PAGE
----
SPECIFIC RISK FACTORS CAN HELP FUEL THE FLAMES
By Arindam Samanta
Large wildfires in the United States and Canada in 2015 and 2016, have highlighted a dangerous trend: wildfires are get- ting worse in frequency and severity, leading to greater de- struction of property. In fact, 2015 was a record-breaking
wildfire season. Wildfires, heat waves and drought produced $1.9
billion in insured losses in 2015, and set a new record for the number of acres burned in the United States.
Between January 1 and December 30, 2015, there were 68,151
wildfires across North America, which burned 10,125,149 acres, according to the National Interagency Fire Center (NIFC). During the
same period in 2014, 63,417 fires burned 3,577,620 acres.
From 1996 to 2015, fires (including wildfires) accounted for 1.8
percent of insured catastrophe losses in the United States, totaling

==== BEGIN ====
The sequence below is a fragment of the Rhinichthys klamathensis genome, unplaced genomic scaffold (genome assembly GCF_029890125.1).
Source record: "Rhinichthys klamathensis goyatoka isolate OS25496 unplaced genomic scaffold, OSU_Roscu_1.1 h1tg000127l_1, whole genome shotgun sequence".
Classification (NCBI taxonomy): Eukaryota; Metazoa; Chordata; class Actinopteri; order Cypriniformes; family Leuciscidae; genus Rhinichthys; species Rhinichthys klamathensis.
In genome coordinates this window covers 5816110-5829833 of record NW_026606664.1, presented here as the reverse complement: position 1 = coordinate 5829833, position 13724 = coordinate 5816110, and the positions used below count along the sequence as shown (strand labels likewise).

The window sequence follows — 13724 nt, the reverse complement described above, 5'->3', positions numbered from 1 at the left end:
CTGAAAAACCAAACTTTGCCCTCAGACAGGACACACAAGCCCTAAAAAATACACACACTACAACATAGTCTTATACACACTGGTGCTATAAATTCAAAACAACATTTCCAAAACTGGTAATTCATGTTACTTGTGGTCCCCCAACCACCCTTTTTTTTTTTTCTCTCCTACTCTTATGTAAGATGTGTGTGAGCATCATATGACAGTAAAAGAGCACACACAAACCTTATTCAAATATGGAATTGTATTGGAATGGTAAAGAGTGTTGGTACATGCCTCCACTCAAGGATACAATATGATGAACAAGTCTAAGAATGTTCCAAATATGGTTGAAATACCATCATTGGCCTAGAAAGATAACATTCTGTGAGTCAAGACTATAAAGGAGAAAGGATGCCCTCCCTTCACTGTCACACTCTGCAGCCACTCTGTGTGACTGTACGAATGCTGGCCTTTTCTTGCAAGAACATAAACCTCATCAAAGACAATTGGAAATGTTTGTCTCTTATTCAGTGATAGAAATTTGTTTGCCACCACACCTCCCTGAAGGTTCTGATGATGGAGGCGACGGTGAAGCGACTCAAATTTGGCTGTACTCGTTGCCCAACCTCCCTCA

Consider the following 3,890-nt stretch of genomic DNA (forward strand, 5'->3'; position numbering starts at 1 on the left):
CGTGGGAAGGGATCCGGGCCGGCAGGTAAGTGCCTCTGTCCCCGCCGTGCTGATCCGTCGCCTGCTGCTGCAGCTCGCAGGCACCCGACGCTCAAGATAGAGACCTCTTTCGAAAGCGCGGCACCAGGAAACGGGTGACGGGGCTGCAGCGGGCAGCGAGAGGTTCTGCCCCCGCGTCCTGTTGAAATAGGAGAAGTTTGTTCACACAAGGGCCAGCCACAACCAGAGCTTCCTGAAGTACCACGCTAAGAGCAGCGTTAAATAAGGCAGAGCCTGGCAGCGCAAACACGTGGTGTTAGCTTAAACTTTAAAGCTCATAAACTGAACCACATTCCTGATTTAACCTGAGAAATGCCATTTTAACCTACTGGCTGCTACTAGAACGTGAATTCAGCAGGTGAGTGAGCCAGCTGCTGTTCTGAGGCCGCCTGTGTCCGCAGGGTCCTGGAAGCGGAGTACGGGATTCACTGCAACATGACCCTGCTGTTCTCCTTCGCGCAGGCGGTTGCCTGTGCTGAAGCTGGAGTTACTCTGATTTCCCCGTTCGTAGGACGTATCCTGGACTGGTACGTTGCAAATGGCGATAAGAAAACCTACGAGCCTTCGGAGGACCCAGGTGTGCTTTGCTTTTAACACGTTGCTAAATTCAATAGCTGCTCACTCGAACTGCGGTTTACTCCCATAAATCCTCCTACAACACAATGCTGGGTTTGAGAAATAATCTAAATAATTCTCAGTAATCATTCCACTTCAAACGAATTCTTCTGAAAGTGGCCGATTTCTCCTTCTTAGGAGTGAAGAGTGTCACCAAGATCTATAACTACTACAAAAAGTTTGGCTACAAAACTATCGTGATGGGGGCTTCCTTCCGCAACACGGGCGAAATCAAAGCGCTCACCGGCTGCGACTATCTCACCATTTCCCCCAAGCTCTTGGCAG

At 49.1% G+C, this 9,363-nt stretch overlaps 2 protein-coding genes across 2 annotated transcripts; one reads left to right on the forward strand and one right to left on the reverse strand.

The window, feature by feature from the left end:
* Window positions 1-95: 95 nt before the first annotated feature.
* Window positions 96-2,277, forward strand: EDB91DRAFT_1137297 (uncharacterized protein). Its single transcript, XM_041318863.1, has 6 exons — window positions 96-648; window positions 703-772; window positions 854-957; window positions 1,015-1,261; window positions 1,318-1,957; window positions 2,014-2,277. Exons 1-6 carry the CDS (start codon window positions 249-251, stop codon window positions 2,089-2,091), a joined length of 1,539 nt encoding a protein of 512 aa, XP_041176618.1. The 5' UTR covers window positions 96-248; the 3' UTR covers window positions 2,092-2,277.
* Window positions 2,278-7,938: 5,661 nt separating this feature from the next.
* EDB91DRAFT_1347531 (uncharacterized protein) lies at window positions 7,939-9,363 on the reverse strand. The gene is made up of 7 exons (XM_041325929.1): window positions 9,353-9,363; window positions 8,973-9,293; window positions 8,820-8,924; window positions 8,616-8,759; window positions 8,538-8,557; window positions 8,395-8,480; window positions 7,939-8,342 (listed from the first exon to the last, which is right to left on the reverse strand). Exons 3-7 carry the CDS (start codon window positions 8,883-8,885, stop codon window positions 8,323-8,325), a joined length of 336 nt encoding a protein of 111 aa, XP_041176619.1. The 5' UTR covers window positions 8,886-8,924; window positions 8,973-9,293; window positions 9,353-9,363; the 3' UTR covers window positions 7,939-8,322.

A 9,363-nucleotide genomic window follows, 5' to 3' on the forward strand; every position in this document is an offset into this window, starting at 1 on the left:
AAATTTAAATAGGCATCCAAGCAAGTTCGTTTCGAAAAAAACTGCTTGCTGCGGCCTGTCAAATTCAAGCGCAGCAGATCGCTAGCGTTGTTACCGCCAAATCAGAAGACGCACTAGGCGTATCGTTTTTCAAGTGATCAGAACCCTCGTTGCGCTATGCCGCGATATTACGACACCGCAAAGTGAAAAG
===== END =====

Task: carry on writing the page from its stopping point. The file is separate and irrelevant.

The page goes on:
about $6.4 billion, according to Property Claim Services® (PCS®), a
unit of Verisk Insurance Solutions.
Wildfire severity is not limited to the United States; it’s an issue in
Canada too. For example, on May 1, 2016, a wildfire began southwest of Fort McMurray, Alberta, and continued to spread east into
Saskatchewan. The fire scorched approximately 590,000 hectares
(1,500,000 acres) and was one of the costliest Canadian natural disasters for insurers, destroying 2,400 homes and buildings. Two fatalities were attributed to the fire, and the entire population of about
80,000 was evacuated. PCS estimated the insurance industry loss
from the Fort McMurray wildfires at C$3.98 billion, approximately
The science of wildfire risk
Research shows that property location plays a significant role in determining exposure to wildfires. The primary risk factor is the distribution of vegetative fuels around a property location. Topography
influences the speed of wildfire spread. Access — or lack thereof —
for firefighting personnel and equipment is also critical. Experience
proves that properties on dead-end streets or in single-access neighborhoods present added challenges for firefighters.
Remote sensing and digital mapping technologies can be very
effective in analyzing location-specific risk factors. These technolo-